Crystal Bowersox

Crystal Bowersox

Born Crystal Lynn Bowersox on August 4, 1985, in Elliston, Ohio, to parents Bill and Kelly Bowersox. Crystal shares her birthday with her brother, Karl, who is her fraternal twin. Crystal's life started with several difficulties, including her parents' divorce when she and her brother were barely 2 years old. By the age of 6, she was diagnosed with Type 1 diabetes.

The family struggled with all the adjustments, including tighter finances and new family members. The result was constant fighting. Crystal had a particularly rough time with the changes; she witnessed physical fights between her mother and stepmother, and her father was sent to jail on domestic violence charges after an altercation with Crystal's 15-year-old stepbrother. Bowersox channeled her frustrations into her music, teaching herself how to sing, as well as how to play guitar and harmonica. She began performing professionally at the age of 10, which provided the family extra money. Other gigs followed, including a performance for a skydiver's funeral, for which she was paid half in cash and half in skydiving lessons. The additional income also helped Crystal, who was often teased about her threadbare appearance, to buy her own clothes.

By the time she was a freshman in high school, Crystal had devoted herself completely to her music. She left Oak Harbor High School to attend the Toledo School for the Arts in Toledo, Ohio, where she started writing her own songs - including one she composed as a tribute to her father. By the age of 17, however, Bowersox's home life had deteriorated to the point that she considered dropping out of school and moving out. She stayed home long enough to graduate, then moved to Chicago, Illinois, to perform in local clubs with various bands.

American Idol

She returned to Elliston in 2009, where she began regularly performing with childhood friend and fellow musician Frank May. Her talent helped her snag a win in the Blade Battle of the Bands competition, and her success convinced friends and family that she should audition for the reality competition American Idol. She toyed with the idea for several months, but it wasn't until she became pregnant with her son, Tony, that she decided to compete. "I needed to turn bar gigs into a bigger career," Bowersox later told her local paper. "Kids aren't cheap, and [my son] needs everything I never had growing up."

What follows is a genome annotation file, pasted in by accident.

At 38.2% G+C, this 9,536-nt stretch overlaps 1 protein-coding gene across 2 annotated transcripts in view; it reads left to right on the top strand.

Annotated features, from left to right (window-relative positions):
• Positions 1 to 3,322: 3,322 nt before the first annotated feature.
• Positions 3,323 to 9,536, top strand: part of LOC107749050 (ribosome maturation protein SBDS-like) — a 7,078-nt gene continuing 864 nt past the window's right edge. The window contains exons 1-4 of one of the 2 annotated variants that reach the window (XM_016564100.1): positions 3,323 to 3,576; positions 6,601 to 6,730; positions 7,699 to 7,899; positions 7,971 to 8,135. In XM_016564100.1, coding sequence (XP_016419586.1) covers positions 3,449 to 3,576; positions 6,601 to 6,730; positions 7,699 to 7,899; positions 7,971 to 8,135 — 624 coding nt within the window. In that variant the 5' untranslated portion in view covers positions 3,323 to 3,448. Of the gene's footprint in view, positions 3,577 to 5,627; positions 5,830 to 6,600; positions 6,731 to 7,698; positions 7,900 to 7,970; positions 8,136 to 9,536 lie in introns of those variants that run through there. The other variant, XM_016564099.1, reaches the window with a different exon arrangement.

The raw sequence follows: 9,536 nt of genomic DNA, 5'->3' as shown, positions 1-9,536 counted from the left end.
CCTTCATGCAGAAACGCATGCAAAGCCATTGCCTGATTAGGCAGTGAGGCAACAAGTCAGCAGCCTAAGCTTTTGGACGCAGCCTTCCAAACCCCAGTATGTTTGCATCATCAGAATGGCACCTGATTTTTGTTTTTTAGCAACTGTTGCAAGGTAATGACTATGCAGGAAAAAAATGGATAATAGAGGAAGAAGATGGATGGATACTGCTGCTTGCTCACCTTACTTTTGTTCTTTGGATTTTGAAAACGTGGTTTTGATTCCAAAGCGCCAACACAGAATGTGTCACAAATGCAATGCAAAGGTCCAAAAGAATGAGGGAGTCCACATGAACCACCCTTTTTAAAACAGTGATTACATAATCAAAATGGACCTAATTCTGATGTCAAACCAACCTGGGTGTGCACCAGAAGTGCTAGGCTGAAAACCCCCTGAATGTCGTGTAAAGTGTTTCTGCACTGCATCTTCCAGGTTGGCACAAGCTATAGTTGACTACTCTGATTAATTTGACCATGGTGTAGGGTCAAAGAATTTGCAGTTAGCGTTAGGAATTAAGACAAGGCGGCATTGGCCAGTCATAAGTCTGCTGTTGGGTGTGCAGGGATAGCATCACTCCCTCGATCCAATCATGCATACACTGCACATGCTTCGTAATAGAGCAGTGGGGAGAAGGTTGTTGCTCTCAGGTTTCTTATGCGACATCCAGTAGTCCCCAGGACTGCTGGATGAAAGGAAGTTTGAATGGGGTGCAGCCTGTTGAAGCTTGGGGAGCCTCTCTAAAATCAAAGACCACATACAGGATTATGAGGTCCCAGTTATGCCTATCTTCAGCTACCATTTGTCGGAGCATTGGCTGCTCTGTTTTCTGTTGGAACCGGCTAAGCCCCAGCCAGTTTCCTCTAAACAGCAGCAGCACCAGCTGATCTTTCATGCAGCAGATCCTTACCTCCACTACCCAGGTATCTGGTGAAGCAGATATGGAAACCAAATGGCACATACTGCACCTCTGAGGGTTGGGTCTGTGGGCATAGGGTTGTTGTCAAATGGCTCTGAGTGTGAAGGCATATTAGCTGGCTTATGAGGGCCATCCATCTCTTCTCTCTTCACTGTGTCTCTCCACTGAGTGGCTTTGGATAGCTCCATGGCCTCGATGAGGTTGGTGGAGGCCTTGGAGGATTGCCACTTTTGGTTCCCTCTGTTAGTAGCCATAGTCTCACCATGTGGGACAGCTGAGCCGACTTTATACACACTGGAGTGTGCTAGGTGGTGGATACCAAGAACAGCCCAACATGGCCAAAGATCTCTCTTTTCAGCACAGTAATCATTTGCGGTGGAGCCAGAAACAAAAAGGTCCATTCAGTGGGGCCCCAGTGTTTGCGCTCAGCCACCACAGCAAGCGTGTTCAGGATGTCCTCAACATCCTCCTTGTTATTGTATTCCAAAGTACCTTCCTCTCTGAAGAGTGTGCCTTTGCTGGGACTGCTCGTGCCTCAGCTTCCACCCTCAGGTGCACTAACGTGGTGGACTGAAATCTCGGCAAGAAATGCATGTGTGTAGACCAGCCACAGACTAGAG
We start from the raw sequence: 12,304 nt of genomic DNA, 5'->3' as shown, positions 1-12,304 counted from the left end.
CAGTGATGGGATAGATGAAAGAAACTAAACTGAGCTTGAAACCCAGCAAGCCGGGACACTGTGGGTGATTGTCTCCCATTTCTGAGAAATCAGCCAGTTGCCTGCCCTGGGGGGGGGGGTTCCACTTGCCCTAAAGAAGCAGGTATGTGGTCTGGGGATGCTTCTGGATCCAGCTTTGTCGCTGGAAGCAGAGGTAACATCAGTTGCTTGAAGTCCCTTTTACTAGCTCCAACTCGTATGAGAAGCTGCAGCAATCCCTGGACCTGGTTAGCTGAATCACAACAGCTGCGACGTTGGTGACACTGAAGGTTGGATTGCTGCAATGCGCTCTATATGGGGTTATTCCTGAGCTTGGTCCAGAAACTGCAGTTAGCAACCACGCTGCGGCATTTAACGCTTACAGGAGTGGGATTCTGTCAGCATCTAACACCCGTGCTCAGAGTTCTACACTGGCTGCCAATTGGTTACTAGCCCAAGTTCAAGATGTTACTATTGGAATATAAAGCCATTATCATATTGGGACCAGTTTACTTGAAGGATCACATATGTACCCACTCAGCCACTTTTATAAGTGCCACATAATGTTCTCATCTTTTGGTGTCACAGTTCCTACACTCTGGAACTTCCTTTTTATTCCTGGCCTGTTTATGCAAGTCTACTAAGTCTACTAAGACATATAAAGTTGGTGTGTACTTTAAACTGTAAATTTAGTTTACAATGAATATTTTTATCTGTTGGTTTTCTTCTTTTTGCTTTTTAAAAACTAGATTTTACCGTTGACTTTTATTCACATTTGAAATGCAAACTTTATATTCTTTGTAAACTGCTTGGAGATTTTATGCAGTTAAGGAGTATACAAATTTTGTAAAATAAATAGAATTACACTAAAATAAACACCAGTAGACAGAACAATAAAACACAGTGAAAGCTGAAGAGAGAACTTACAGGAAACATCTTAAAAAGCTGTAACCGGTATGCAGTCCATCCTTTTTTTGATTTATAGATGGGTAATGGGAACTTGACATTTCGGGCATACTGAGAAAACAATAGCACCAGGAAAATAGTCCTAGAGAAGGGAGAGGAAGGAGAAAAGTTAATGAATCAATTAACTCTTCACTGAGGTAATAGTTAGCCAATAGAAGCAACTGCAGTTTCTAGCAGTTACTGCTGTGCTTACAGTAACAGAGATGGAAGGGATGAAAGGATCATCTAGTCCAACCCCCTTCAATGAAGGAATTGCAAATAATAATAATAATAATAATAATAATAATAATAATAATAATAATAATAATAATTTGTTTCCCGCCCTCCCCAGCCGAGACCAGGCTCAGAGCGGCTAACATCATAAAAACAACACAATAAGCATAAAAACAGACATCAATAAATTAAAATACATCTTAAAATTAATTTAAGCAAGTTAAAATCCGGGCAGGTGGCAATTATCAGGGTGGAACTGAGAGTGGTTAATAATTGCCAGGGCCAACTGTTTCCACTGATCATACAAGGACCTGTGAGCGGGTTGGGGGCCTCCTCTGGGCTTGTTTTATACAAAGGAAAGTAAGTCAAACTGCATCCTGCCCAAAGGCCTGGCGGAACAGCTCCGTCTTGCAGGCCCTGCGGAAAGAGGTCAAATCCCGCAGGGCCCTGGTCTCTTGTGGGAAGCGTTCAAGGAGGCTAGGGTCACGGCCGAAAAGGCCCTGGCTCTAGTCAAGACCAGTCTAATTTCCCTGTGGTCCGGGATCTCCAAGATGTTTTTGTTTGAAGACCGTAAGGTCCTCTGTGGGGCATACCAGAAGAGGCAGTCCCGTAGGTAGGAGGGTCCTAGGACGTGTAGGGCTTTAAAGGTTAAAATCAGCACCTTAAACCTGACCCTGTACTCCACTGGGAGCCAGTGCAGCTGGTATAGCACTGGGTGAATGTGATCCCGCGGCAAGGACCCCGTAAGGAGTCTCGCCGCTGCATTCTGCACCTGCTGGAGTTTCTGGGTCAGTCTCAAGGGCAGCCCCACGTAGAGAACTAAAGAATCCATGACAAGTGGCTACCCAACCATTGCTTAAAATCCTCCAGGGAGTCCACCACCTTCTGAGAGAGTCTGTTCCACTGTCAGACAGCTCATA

After giving birth in 2009, Bowersox headed to Chicago to compete. She eventually landed a spot on the ninth season of the show. In March 2010, shortly after landing in the top 10 women finalists, Bowersox developed complications from her diabetes, and had to take a leave of absence from the show to recover. She finished in 2nd place to Lee DeWyze in the show's finale. Not unhappy with the outcome, Bowersox stated, "We both win. Both of us are going to have very successful careers and we're going to be friends for a long time."

Steve Seskin

Steve Seskin is one of the most successful writers in Nashville today, with a boatload of songs recorded by Tim McGraw, Neal McCoy, John Michael Montgomery, Kenny Chesney, Collin Raye, Peter Frampton, Waylon Jennings, Alabama, Mark Wills, and Peter Paul and Mary. His song "Don't Laugh At Me" was a finalist for CMA "Song of the Year" in 1999, and has spurred an entire tolerance movement, launched by the Don't Laugh at Me Project. Other Seskin hits include: "I Think About You," "Life's A Dance," "No Doubt About It," "If You've Got Love" and "Grown Men Don't Cry."

me&you

With two backpacks, one guitar, and a month’s supply of whiskey and chocolate, brother and sister Connor and Karlee Hormell found themselves living in a campervan in the backcountry of New Zealand in November of 2016. Luckily, the Sacramento, CA natives found just what they were looking for, a new batch of songs and a new sense of purpose in their music. It was in the van that the siblings planted the seeds for the their americana/folk project, me&you, and wrote their latest EP release, Chasing Trails (July 2018).

After returning to the states, the pair connected with producer Ben Tolliday (Lord Huron, Hozier) in Los Angeles, CA and instantly knew they’d found a home for the songs they’d written on the road. With Tolliday producing the project, the duo recorded the 5 song EP with an all-star cast of musicians; Matt Mayhall (Aimee Mann, drums), Anna Butters (Phoebe Bridgers, bass), Aaron Embry (Willie Nelson, Edward Sharpe and The Magnetic Zeros, keys), and Brett Farkas (Lord Huron, guitar).

Having grown up together playing music, the siblings’ innate harmonies and chemistry on stage naturally lend themselves to the homeyness of their folk, americana, and country roots. Described as a “warm summer night, out having a beer with friends” by Sacramento News and Review, the band’s “instantly infectious, jangly folk-rock” (For Folk’s Sake) has garnered them opportunities to support John Paul White (Civil Wars) and Devin Dawson on tour and open for artists Barns Courtney, Kris Allen, Crystal Bowersox, Robert Ellis, Tyrone Wells, Jon Foreman, Bastille, and Blue October among others.

$25.00 - $45.00

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